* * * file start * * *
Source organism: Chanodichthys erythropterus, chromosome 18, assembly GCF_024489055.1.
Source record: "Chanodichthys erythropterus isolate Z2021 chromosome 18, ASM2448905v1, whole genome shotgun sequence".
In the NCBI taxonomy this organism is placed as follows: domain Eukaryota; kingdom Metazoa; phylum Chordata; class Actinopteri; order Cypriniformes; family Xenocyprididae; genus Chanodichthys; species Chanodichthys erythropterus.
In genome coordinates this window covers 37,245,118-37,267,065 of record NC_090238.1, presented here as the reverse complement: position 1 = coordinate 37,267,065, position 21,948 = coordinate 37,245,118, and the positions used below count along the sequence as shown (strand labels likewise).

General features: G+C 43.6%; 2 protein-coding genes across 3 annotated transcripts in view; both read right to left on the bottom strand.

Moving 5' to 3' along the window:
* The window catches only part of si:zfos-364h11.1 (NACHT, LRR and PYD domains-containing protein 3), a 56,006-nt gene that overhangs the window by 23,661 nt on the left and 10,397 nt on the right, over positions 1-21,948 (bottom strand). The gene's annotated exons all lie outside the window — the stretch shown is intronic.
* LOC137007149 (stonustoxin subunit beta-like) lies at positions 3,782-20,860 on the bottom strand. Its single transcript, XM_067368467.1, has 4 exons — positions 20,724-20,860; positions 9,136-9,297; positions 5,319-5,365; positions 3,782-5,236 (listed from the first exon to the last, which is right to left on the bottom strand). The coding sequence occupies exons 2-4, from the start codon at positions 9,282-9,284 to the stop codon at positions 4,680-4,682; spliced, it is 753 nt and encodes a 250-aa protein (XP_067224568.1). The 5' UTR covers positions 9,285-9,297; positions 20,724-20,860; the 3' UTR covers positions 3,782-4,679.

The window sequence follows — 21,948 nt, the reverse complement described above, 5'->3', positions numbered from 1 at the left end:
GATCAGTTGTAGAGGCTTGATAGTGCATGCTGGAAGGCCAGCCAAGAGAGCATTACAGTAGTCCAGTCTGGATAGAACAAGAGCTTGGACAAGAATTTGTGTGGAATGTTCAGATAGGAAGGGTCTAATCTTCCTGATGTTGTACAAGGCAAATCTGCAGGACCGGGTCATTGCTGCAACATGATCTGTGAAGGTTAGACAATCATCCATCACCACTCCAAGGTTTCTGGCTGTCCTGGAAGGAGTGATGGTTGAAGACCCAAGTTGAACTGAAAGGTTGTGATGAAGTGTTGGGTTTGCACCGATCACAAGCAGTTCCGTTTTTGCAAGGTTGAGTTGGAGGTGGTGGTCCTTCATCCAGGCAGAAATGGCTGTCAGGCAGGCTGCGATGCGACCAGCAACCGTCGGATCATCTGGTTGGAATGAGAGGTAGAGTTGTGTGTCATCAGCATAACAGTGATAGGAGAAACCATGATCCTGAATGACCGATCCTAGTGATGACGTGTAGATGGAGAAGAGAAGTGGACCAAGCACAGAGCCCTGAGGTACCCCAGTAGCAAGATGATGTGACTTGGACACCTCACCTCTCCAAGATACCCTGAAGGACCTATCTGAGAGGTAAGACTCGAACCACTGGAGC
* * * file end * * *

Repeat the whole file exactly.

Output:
Source organism: Chanodichthys erythropterus, chromosome 18, assembly GCF_024489055.1.
Source record: "Chanodichthys erythropterus isolate Z2021 chromosome 18, ASM2448905v1, whole genome shotgun sequence".
In the NCBI taxonomy this organism is placed as follows: domain Eukaryota; kingdom Metazoa; phylum Chordata; class Actinopteri; order Cypriniformes; family Xenocyprididae; genus Chanodichthys; species Chanodichthys erythropterus.
In genome coordinates this window covers 37,245,118-37,267,065 of record NC_090238.1, presented here as the reverse complement: position 1 = coordinate 37,267,065, position 21,948 = coordinate 37,245,118, and the positions used below count along the sequence as shown (strand labels likewise).

General features: G+C 43.6%; 2 protein-coding genes across 3 annotated transcripts in view; both read right to left on the bottom strand.

Moving 5' to 3' along the window:
* The window catches only part of si:zfos-364h11.1 (NACHT, LRR and PYD domains-containing protein 3), a 56,006-nt gene that overhangs the window by 23,661 nt on the left and 10,397 nt on the right, over positions 1-21,948 (bottom strand). The gene's annotated exons all lie outside the window — the stretch shown is intronic.
* LOC137007149 (stonustoxin subunit beta-like) lies at positions 3,782-20,860 on the bottom strand. Its single transcript, XM_067368467.1, has 4 exons — positions 20,724-20,860; positions 9,136-9,297; positions 5,319-5,365; positions 3,782-5,236 (listed from the first exon to the last, which is right to left on the bottom strand). The coding sequence occupies exons 2-4, from the start codon at positions 9,282-9,284 to the stop codon at positions 4,680-4,682; spliced, it is 753 nt and encodes a 250-aa protein (XP_067224568.1). The 5' UTR covers positions 9,285-9,297; positions 20,724-20,860; the 3' UTR covers positions 3,782-4,679.

The window sequence follows — 21,948 nt, the reverse complement described above, 5'->3', positions numbered from 1 at the left end:
GATCAGTTGTAGAGGCTTGATAGTGCATGCTGGAAGGCCAGCCAAGAGAGCATTACAGTAGTCCAGTCTGGATAGAACAAGAGCTTGGACAAGAATTTGTGTGGAATGTTCAGATAGGAAGGGTCTAATCTTCCTGATGTTGTACAAGGCAAATCTGCAGGACCGGGTCATTGCTGCAACATGATCTGTGAAGGTTAGACAATCATCCATCACCACTCCAAGGTTTCTGGCTGTCCTGGAAGGAGTGATGGTTGAAGACCCAAGTTGAACTGAAAGGTTGTGATGAAGTGTTGGGTTTGCACCGATCACAAGCAGTTCCGTTTTTGCAAGGTTGAGTTGGAGGTGGTGGTCCTTCATCCAGGCAGAAATGGCTGTCAGGCAGGCTGCGATGCGACCAGCAACCGTCGGATCATCTGGTTGGAATGAGAGGTAGAGTTGTGTGTCATCAGCATAACAGTGATAGGAGAAACCATGATCCTGAATGACCGATCCTAGTGATGACGTGTAGATGGAGAAGAGAAGTGGACCAAGCACAGAGCCCTGAGGTACCCCAGTAGCAAGATGATGTGACTTGGACACCTCACCTCTCCAAGATACCCTGAAGGACCTATCTGAGAGGTAAGACTCGAACCACTGGAGC